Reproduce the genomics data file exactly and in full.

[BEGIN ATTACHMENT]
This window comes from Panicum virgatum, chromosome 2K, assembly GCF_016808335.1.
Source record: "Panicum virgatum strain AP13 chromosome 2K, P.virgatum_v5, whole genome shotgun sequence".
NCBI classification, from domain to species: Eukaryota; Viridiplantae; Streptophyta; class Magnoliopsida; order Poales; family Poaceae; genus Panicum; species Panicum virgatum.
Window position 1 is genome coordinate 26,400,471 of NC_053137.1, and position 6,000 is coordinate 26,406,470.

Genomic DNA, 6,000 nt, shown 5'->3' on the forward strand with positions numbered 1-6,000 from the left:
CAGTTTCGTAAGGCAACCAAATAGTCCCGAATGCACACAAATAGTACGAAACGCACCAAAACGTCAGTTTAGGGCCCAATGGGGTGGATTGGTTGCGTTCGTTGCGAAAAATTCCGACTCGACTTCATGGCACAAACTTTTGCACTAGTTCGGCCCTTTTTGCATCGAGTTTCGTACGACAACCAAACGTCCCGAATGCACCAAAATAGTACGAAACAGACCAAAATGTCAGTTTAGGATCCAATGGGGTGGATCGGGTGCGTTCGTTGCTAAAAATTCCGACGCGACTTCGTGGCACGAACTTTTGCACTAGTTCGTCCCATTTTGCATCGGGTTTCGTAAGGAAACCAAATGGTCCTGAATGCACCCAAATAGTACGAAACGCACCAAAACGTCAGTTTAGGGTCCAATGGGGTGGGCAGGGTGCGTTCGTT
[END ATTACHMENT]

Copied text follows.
This window comes from Panicum virgatum, chromosome 2K, assembly GCF_016808335.1.
Source record: "Panicum virgatum strain AP13 chromosome 2K, P.virgatum_v5, whole genome shotgun sequence".
NCBI classification, from domain to species: Eukaryota; Viridiplantae; Streptophyta; class Magnoliopsida; order Poales; family Poaceae; genus Panicum; species Panicum virgatum.
Window position 1 is genome coordinate 26,400,471 of NC_053137.1, and position 6,000 is coordinate 26,406,470.

Genomic DNA, 6,000 nt, shown 5'->3' on the forward strand with positions numbered 1-6,000 from the left:
CAGTTTCGTAAGGCAACCAAATAGTCCCGAATGCACACAAATAGTACGAAACGCACCAAAACGTCAGTTTAGGGCCCAATGGGGTGGATTGGTTGCGTTCGTTGCGAAAAATTCCGACTCGACTTCATGGCACAAACTTTTGCACTAGTTCGGCCCTTTTTGCATCGAGTTTCGTACGACAACCAAACGTCCCGAATGCACCAAAATAGTACGAAACAGACCAAAATGTCAGTTTAGGATCCAATGGGGTGGATCGGGTGCGTTCGTTGCTAAAAATTCCGACGCGACTTCGTGGCACGAACTTTTGCACTAGTTCGTCCCATTTTGCATCGGGTTTCGTAAGGAAACCAAATGGTCCTGAATGCACCCAAATAGTACGAAACGCACCAAAACGTCAGTTTAGGGTCCAATGGGGTGGGCAGGGTGCGTTCGTT